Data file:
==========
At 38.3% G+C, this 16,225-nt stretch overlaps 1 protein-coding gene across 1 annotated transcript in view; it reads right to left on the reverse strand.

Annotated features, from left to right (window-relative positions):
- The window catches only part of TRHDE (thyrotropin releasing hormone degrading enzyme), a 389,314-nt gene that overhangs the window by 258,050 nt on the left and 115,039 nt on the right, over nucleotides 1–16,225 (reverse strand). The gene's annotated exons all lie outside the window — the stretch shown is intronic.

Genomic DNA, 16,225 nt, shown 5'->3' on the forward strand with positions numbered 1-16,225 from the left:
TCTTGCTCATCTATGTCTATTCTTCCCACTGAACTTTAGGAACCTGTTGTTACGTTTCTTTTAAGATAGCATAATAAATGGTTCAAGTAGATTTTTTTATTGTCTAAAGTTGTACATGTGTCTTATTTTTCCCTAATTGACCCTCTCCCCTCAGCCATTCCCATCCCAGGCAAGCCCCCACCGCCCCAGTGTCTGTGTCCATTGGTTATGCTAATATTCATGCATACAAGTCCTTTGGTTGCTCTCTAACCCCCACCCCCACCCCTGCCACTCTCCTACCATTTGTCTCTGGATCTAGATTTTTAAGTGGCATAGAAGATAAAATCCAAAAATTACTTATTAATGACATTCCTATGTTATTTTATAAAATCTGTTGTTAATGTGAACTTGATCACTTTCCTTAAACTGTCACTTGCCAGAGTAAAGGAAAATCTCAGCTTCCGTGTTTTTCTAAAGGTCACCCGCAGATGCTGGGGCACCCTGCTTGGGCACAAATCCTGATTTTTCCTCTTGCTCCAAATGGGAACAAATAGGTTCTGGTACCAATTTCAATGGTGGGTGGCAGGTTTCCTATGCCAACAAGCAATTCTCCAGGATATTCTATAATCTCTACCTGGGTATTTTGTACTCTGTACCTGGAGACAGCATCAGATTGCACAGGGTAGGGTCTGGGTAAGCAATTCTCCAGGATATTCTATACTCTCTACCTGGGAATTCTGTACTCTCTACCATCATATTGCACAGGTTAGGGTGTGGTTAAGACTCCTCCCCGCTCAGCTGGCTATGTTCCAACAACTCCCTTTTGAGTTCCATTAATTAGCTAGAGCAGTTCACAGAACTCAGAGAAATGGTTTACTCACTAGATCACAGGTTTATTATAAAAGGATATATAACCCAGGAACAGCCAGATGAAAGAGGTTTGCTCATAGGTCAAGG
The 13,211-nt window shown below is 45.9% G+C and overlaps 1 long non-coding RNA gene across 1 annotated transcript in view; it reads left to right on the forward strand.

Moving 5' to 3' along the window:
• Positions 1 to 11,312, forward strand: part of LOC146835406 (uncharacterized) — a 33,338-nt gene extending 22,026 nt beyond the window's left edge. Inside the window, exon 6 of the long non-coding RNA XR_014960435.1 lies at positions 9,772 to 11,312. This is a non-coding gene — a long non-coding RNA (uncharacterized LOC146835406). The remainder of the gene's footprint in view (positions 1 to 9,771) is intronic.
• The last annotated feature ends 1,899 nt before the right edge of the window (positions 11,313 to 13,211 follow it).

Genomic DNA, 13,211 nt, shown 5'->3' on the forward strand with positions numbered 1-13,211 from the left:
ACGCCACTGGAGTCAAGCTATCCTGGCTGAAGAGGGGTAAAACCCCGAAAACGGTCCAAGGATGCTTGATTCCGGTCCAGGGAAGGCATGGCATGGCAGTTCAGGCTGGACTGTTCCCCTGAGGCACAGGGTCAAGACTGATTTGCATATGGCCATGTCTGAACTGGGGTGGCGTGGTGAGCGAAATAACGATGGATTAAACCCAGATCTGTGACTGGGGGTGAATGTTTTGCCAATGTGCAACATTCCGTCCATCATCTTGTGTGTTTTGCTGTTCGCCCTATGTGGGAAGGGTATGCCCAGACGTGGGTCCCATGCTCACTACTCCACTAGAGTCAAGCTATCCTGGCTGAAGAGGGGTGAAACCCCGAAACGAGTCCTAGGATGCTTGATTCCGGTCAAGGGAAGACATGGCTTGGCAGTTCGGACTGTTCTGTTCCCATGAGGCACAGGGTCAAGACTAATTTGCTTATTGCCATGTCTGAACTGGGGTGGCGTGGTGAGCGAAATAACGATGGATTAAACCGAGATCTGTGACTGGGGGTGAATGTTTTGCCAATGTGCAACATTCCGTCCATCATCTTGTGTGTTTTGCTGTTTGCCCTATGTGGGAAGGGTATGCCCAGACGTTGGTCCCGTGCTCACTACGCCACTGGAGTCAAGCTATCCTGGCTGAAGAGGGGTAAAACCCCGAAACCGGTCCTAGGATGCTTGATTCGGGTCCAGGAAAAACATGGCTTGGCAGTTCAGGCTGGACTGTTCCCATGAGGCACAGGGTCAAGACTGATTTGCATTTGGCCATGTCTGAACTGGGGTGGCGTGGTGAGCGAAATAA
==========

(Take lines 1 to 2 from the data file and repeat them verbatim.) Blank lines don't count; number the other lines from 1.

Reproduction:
At 38.3% G+C, this 16,225-nt stretch overlaps 1 protein-coding gene across 1 annotated transcript in view; it reads right to left on the reverse strand.

Annotated features, from left to right (window-relative positions):